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Interview:
ICP cohort Legz Diamond fires his own "Pistolas"
 

By GARY GRAFF
For Journal Register Newspapers

» See more SOUND CHECK

The "original idea" for a solo album by longtime Insane Clown Posse associate Legz Diamond popped up in 1996, shortly after the guitarist started working with the rap duo.

It just took awhile to get its, well, legz. [cq]

Last month Diamond (real name Rich Murrell) released "9 Pistolas," backed by the Purple Gang (Jumpsteady and Sugar Slam), produced by ICP's Violent J and Shaggy 2 Dope and released on the group's Psychopathic Records label. All good things, they say, come to those who wait.

"It was just good timing," says the Detroit-born Diamond, 48, who played with George Clinton's progeny in Sons of Funkenstein and in the rock band Coup Detroit before becoming part of the ICP posse with 1995's "Riddle Box." The reason we never got around to (the album) is because working with ICP, we're just so busy all of the time. We always thought just about ICP.

"Finally, there was a slot after we finished (2012's) 'The Mighty Death Pop!' A few things changed and the window of opportunity opened and the karma was good, the energy was right and we just raced in and did this."

Diamond and company recorded "9 Pistolas," which features guest appearances by Bushwick Bill and Cold 187um," in three weeks at Violent J's Cabin in the Woods studio in Farmington Hills. The songs were composed in the studio, and the result is an album with a loose and highly musical good-time vibe that sounds different from anything that's ever been part of the Psychopathic family before.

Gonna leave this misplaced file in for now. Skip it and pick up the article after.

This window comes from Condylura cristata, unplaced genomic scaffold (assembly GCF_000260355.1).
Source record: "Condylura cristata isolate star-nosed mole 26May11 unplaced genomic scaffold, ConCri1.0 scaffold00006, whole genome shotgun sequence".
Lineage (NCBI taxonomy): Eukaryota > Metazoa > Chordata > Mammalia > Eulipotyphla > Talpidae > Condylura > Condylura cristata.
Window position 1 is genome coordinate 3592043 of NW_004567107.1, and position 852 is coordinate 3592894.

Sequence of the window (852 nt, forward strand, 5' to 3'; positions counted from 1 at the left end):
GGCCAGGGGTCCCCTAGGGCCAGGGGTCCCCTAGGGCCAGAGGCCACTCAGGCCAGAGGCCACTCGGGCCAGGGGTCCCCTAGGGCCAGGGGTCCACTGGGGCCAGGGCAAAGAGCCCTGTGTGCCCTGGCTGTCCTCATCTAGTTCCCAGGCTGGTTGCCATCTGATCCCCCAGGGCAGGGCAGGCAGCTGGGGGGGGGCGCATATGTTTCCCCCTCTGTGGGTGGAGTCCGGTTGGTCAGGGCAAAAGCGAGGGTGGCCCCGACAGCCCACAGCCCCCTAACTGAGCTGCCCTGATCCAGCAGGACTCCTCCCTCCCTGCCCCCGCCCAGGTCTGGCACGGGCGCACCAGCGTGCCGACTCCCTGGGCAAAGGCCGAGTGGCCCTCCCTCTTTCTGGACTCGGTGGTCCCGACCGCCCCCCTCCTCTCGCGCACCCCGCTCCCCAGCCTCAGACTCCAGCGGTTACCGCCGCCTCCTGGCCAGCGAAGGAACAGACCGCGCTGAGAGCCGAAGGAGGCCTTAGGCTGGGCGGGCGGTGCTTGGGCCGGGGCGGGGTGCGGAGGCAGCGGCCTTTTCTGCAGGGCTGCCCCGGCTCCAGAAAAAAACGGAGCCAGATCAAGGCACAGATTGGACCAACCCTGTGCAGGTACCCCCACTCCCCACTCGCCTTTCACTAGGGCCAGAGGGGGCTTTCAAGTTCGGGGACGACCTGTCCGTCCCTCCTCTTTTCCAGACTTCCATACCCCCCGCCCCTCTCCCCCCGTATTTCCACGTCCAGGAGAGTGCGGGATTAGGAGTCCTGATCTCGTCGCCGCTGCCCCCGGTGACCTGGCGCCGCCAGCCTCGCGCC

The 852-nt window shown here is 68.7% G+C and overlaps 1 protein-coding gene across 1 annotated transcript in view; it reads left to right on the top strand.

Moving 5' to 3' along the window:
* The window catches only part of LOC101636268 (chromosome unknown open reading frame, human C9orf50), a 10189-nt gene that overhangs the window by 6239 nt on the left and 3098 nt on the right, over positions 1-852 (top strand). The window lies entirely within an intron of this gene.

"I think it's a fun record -- good for riding with, cruising in your car," says Violent J. "I think some Juggalos might be a little confused by it because it's not wicked rap coming at you right in the face. It's not about anger or terror or horror. It's just about chillin' and good hooks -- and the singing is on-key!"

Diamond does feel that there's a bit of an edgy undercurrent to "9 Pistolas' " lyrics, but he notes that, "I think that's art at its best, when you can present something that might be kind of distasteful but in a way that's pleasing to the ear. If you can present it with a smooth gloss but still some edge to the undertone there, it's a little more compelling."

Diamond, who resides with his wife about 250 miles from Detroit in northern Michigan, will be playing songs from "9 Pistolas" during ICP's upcoming tour and hopes to find some time to "branch it out into its own thing" as well. Meanwhile, he's already thinking about his second solo album -- and doesn't plan to take 17 years to get that one out.

"You know how it goes -- once you get something in the can, you get all kinds of great ideas for the next one," he says. "I've got it half done in my head already. I'm very excited about continuing the saga." -- Gary Graff

Send your thoughts and comments to Gary Graff

 



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